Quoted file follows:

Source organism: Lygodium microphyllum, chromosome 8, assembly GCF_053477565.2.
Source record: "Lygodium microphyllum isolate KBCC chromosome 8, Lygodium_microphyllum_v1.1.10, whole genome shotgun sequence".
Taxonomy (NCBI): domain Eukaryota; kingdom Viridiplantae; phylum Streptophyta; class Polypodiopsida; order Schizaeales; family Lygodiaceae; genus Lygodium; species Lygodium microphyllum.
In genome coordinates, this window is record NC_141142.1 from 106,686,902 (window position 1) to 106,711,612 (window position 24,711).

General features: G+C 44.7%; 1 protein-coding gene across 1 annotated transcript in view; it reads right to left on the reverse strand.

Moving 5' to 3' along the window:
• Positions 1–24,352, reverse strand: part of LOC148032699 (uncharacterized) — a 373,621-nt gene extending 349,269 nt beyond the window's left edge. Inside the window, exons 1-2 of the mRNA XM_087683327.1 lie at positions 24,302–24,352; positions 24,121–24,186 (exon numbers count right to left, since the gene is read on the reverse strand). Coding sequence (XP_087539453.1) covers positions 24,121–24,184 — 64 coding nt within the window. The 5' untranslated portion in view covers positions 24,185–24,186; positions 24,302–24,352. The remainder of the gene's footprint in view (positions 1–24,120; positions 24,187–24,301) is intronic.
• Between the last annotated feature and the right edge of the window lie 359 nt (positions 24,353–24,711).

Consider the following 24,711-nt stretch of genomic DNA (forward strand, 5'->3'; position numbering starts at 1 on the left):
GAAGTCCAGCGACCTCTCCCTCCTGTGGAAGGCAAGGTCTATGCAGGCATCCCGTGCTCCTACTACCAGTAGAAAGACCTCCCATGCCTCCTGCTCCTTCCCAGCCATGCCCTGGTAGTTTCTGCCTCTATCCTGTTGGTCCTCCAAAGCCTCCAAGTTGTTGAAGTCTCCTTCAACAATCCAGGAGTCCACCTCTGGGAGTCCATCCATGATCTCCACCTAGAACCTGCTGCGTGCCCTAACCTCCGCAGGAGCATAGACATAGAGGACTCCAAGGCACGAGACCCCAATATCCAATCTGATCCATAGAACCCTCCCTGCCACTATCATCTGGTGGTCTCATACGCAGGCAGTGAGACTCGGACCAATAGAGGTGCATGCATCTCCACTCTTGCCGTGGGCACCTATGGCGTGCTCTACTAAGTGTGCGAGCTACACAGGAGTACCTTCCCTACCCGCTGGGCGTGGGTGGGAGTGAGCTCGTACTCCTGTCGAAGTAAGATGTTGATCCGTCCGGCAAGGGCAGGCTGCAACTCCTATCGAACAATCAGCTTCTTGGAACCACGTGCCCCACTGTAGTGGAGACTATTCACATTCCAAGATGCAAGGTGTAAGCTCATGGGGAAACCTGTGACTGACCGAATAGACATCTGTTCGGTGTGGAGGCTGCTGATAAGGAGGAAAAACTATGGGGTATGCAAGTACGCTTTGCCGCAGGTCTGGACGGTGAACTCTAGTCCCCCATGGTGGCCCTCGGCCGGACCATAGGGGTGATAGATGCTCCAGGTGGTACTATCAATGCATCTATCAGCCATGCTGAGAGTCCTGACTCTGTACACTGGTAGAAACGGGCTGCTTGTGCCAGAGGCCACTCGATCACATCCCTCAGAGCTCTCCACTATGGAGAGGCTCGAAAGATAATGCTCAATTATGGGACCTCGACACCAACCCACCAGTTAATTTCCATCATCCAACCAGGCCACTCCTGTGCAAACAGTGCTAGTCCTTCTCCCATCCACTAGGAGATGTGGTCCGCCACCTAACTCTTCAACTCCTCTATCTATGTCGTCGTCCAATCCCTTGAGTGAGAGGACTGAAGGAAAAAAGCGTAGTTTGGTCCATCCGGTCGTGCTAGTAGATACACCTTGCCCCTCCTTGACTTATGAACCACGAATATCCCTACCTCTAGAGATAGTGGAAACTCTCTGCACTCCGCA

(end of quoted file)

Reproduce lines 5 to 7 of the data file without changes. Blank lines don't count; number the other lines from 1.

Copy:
General features: G+C 44.7%; 1 protein-coding gene across 1 annotated transcript in view; it reads right to left on the reverse strand.

Moving 5' to 3' along the window:
• Positions 1–24,352, reverse strand: part of LOC148032699 (uncharacterized) — a 373,621-nt gene extending 349,269 nt beyond the window's left edge. Inside the window, exons 1-2 of the mRNA XM_087683327.1 lie at positions 24,302–24,352; positions 24,121–24,186 (exon numbers count right to left, since the gene is read on the reverse strand). Coding sequence (XP_087539453.1) covers positions 24,121–24,184 — 64 coding nt within the window. The 5' untranslated portion in view covers positions 24,185–24,186; positions 24,302–24,352. The remainder of the gene's footprint in view (positions 1–24,120; positions 24,187–24,301) is intronic.